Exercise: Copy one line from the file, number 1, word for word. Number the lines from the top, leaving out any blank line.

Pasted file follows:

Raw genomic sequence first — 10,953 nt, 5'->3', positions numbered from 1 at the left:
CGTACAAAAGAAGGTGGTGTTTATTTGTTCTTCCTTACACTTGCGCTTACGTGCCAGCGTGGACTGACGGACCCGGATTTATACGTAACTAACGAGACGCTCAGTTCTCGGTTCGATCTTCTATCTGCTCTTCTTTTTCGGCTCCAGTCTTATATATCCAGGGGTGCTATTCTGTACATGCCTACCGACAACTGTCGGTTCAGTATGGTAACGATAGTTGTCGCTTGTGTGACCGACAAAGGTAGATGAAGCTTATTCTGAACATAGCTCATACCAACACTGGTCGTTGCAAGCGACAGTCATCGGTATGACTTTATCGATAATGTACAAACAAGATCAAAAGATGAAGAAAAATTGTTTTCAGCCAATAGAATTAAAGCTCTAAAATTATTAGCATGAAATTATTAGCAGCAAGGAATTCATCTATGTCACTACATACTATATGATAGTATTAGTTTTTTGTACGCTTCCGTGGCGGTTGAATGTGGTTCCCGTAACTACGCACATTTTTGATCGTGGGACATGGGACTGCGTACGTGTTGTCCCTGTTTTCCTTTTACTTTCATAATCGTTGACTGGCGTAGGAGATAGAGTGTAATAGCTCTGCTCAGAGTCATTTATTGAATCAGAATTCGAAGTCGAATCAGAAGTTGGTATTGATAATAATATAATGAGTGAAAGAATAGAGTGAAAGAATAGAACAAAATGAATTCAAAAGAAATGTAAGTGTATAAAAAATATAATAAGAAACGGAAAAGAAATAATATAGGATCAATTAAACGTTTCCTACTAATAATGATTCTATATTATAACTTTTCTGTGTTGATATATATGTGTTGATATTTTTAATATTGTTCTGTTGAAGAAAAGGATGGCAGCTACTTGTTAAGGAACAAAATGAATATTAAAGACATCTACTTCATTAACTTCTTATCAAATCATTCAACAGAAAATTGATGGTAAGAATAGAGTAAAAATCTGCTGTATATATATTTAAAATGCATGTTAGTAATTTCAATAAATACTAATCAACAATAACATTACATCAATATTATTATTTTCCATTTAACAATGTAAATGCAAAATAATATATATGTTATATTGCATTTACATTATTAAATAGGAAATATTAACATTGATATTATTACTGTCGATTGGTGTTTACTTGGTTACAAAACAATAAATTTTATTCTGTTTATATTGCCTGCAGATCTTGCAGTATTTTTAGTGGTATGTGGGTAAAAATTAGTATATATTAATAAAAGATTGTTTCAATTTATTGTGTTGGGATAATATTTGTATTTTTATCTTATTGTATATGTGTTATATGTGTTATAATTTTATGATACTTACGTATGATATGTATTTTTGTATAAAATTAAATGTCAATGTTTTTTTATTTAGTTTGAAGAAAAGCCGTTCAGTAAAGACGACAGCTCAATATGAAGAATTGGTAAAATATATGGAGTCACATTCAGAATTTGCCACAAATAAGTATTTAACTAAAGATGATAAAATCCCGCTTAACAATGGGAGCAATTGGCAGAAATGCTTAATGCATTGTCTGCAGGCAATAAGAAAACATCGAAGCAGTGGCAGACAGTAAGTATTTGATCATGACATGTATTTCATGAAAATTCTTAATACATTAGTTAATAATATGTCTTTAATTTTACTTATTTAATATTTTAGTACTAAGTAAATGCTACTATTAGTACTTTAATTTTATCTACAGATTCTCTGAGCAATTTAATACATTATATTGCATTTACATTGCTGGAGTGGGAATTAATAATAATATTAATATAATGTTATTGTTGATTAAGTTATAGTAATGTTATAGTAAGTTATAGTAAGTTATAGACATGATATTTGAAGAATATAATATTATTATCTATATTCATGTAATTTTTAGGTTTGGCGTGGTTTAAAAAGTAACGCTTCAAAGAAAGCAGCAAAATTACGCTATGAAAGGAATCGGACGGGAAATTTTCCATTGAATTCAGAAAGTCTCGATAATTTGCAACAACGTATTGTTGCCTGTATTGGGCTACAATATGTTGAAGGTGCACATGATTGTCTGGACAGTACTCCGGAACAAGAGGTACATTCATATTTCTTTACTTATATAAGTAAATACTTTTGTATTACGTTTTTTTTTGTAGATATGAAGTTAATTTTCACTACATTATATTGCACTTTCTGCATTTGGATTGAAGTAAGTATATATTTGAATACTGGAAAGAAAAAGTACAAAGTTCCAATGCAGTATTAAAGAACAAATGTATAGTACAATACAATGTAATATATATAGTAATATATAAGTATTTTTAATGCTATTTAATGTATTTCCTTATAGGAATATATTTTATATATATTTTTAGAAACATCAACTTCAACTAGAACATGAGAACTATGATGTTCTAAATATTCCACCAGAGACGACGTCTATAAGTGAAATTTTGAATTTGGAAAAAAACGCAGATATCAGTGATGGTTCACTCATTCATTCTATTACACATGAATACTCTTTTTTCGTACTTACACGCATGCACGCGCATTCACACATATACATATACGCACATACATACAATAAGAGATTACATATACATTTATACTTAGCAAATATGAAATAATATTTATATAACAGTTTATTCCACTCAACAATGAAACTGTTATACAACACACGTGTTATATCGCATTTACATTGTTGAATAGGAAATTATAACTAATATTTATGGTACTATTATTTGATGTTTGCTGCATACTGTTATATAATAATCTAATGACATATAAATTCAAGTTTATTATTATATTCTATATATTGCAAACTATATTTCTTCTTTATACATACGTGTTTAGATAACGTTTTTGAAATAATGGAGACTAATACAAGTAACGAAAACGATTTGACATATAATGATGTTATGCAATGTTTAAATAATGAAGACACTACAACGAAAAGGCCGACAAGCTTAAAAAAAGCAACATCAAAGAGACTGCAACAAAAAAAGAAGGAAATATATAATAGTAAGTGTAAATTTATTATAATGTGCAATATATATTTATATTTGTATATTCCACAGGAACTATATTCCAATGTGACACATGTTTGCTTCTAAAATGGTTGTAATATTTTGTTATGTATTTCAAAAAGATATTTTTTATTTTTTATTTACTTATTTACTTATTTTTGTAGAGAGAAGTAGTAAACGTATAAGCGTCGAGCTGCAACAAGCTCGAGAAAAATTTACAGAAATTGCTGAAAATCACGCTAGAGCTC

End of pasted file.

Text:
Raw genomic sequence first — 10,953 nt, 5'->3', positions numbered from 1 at the left: